Gov’t drafts plan to ease borrowers’ debt load

The government is waiting for the approval of the European Central Bank and the Bank of Greece before tabling in Parliament a draft law that provides for lifting some of the debt burden on specific categories of overindebted households, according to Deputy Development Minister Athanasios Skordas.

Speaking in Parliament on Friday, the government official made it clear that there is no question of a general haircut on loans burdening households, as such a move would result in the creation of serious new problems for the credit system and the economy in general.

“It is true that many households have been taken aback by the reduction of their incomes and are unable to respond to their loan obligations. Our objective is to focus on protecting those households that are really unable to respond to their obligations,” Skordas said in response to a question by New Democracy deputy Dimitris Kyriazidis.

He went on to describe the steps that are being planned for the short term in this direction, in adherence with the government’s pre-election pledges. He said that in the coming days the government will extend the suspension of house auctions where the property involved is the borrower’s main residence until the end of 2013. The draft law that is being processed contains an amendment to the extrajudicial compromise system the existing legislation provides for: “Instead of the joint decision by all parties that the law requires for an out-of-court settlement, that can happen with the payment of only 50 percent plus one [euro] of the debt,” said Skordas.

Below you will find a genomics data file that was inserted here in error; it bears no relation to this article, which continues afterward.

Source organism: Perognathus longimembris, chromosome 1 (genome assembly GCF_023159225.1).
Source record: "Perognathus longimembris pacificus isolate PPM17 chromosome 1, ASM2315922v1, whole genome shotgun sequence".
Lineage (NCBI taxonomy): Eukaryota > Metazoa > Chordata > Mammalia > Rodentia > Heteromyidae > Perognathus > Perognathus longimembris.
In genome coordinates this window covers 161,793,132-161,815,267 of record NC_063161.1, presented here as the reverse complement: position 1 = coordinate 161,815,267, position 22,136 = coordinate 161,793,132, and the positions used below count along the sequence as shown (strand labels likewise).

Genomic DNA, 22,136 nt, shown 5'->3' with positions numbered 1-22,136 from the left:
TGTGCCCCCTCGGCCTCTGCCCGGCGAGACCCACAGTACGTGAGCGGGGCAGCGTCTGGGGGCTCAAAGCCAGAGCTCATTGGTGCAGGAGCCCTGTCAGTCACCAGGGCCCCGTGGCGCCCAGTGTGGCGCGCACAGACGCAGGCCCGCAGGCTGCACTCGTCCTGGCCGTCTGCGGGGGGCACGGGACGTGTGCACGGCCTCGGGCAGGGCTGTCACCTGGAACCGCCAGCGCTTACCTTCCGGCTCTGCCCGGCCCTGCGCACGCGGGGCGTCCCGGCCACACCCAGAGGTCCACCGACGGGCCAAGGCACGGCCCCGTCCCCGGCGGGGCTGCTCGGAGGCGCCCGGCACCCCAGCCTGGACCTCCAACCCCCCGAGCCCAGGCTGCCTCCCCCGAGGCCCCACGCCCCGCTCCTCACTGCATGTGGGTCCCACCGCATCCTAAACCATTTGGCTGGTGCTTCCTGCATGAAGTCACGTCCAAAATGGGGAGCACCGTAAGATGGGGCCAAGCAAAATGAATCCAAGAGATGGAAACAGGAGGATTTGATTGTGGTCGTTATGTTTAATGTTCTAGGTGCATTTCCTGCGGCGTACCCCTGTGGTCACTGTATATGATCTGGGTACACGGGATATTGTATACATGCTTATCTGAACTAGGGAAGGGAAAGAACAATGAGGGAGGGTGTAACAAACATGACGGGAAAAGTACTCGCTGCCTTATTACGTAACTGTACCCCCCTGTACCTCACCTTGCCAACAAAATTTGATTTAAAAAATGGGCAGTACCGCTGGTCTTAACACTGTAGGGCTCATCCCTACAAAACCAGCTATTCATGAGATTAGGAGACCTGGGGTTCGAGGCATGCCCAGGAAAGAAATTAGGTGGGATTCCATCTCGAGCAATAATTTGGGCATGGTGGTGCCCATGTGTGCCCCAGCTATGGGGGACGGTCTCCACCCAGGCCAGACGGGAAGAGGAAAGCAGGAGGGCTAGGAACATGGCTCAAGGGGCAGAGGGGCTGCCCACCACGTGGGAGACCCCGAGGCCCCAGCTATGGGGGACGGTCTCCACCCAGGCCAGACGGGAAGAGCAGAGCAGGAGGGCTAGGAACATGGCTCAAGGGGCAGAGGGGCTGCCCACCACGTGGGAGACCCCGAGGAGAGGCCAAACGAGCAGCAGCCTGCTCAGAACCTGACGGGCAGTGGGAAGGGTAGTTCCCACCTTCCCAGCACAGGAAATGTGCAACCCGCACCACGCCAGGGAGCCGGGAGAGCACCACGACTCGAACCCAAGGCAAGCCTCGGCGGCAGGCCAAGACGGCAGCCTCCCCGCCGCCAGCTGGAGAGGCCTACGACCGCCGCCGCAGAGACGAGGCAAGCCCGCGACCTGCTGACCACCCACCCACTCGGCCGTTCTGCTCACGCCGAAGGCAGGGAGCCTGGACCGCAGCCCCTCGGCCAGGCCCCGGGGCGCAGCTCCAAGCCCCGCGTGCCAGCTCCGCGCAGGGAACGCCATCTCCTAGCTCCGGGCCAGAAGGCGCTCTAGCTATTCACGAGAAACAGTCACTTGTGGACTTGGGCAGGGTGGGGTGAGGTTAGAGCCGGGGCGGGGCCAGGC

According to the minister, the people to benefit from this debt-lightening provision will be all the unemployed, all those with disabilities, all people with a long-term illness, those with four or more children, and any salary workers and pensioners with annual revenues below 25,000 euros who have seen their incomes slashed by at least 35 percent since January 1, 2010.

The government will also “improve the existing framework of the operation of [bad loan register] Teiresias, so as to allow banks to deal with the problems of people who may have had an isolated misfortune of any kind in a more flexible fashion.”

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